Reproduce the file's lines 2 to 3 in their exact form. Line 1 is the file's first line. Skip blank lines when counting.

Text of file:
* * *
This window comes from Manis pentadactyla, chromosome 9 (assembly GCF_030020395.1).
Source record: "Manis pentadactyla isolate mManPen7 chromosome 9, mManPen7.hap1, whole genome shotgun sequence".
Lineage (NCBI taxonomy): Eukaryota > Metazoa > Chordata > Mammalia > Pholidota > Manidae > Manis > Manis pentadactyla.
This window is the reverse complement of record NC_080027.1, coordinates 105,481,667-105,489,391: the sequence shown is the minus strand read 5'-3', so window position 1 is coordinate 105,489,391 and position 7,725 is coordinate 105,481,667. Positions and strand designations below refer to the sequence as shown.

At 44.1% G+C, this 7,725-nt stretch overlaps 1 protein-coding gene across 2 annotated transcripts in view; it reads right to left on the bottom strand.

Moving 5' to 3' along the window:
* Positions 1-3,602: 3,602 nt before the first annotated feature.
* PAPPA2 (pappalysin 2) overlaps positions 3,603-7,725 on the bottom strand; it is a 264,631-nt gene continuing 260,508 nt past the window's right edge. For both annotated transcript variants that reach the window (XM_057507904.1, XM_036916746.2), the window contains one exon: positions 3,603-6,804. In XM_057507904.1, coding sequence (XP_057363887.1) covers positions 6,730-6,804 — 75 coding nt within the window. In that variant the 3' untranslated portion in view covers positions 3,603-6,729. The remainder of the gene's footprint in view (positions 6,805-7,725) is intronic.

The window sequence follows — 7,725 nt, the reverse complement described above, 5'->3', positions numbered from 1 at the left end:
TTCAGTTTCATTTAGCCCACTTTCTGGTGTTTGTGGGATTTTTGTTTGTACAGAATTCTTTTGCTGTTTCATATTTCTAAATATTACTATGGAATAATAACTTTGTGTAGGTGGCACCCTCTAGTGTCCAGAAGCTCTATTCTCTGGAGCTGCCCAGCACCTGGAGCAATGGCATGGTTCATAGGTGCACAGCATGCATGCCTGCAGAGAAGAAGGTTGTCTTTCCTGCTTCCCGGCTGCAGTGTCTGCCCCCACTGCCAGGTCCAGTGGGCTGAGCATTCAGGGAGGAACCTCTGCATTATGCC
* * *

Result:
Source record: "Manis pentadactyla isolate mManPen7 chromosome 9, mManPen7.hap1, whole genome shotgun sequence".
Lineage (NCBI taxonomy): Eukaryota > Metazoa > Chordata > Mammalia > Pholidota > Manidae > Manis > Manis pentadactyla.